2017 was a banner year for Career Technical Education (CTE). Overall, 49 states and the District of Columbia passed a total of 241 policies related to CTE and career readiness, a marked increase from 2016. But while it is encouraging to see a groundswell of enthusiasm for CTE at the local, state and national levels, how will states leverage CTE’s momentum and ensure that state action translates to better outcomes for students?
Today, Advance CTE and the Association for Career and Technical Education (ACTE) released the fifth edition of the annual State Policies Impacting CTE report, examining activity from 2017. To develop the report, Advance CTE and ACTE reviewed state activity, cataloged all finalized state actions and coded activity based on the policy area of focus. For 2017, the top five policy areas of focus include:
- Data, Reporting and/or Accountability.
- Industry-recognized Credentials.
- Dual/Concurrent Enrollment and Articulation/ Early College.
- Industry Partnerships/ Work-based Learning.
Funding was at the top of the list for the fifth year in a row. Policies in this category include a $16 million one-time appropriation for CTE equipment grants in Tennessee, the development of a productivity-based funding index for Arkansas institutions of higher education and a workforce development scholarship authorized through Maryland’s More Jobs for Marylanders Act of 2017. With few exceptions, state legislatures renewed or increased appropriations for CTE programs and related activities.
There was also a lot of activity related to data, reporting and accountability, largely due to state work around the Every Student Succeeds Act (ESSA). In 2017, 35 states identified measures of career readiness in their federal accountability systems, and many of these measures included industry-recognized credential attainment, dual-credit completion and work-based learning participation.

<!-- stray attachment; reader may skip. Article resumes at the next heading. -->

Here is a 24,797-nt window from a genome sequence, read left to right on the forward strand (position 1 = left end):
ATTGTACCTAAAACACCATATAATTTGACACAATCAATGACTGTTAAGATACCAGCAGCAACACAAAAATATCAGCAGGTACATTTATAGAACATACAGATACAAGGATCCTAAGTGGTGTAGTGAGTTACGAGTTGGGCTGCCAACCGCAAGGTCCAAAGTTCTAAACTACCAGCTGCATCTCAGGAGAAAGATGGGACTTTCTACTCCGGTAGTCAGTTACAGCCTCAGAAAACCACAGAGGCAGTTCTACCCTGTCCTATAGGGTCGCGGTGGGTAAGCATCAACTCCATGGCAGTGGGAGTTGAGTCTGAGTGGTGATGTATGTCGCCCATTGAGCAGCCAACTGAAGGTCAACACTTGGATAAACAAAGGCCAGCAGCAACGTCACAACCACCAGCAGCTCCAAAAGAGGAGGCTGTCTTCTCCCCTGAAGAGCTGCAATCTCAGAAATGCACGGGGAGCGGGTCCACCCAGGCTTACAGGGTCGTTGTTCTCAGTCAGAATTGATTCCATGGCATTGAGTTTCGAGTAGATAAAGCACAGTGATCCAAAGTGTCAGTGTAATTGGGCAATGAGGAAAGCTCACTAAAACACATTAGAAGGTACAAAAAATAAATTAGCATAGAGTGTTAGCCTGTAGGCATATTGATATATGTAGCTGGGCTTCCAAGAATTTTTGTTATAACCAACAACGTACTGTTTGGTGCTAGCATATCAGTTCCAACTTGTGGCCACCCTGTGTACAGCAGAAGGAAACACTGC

While 2017 set a new high-water mark for state activity, a look across the past five years of this report illustrates that states are doubling down on a few policy priorities.
With the exception of 2015—when fewer states passed policies related to Industry-recognized Credentials or Data, Reporting and Accountability—these five policy areas have been the top priorities for states every year that this report has been published. This is no surprise, given that much of the conversation in the CTE field over the past five years has centered around accountability, credentials of value, dual enrollment and work-based learning. Even compared to recent years, states were more active in 2017, and there was a spike in the number of states adopting new legislation or rules in these policy areas.
So what lessons can be drawn from this year’s state policy review? For one, the enthusiasm for CTE is real. State legislatures, governors and boards of education are coming to recognize what the CTE community has known for years: that high-quality career preparation helps learners develop academic, technical and professional skills and results in positive rates of graduation, postsecondary enrollment and completion, and ultimately career success.
But it is also important to make a distinction between the quantity of policies passed and the quality of their implementation. 2017 was a record year for state CTE policy, but now comes the true test. State leaders should follow through on the policy commitments made in 2017 by sustaining funding for critical programs, identifying and adopting policies to ensure CTE quality, and taking time to evaluate the implementation and effectiveness of existing policies.
A copy of the report, State Policies Impacting CTE: 2017 Year in Review, is accessible in the Learning that Works Resource Center. Advance CTE and ACTE are also hosting a webinar on January 31, to unpack findings from this year’s review (registration for the webinar is at capacity, but a recording will be available following the webinar at https://careertech.orgwebinars).
Austin Estes, Policy Associate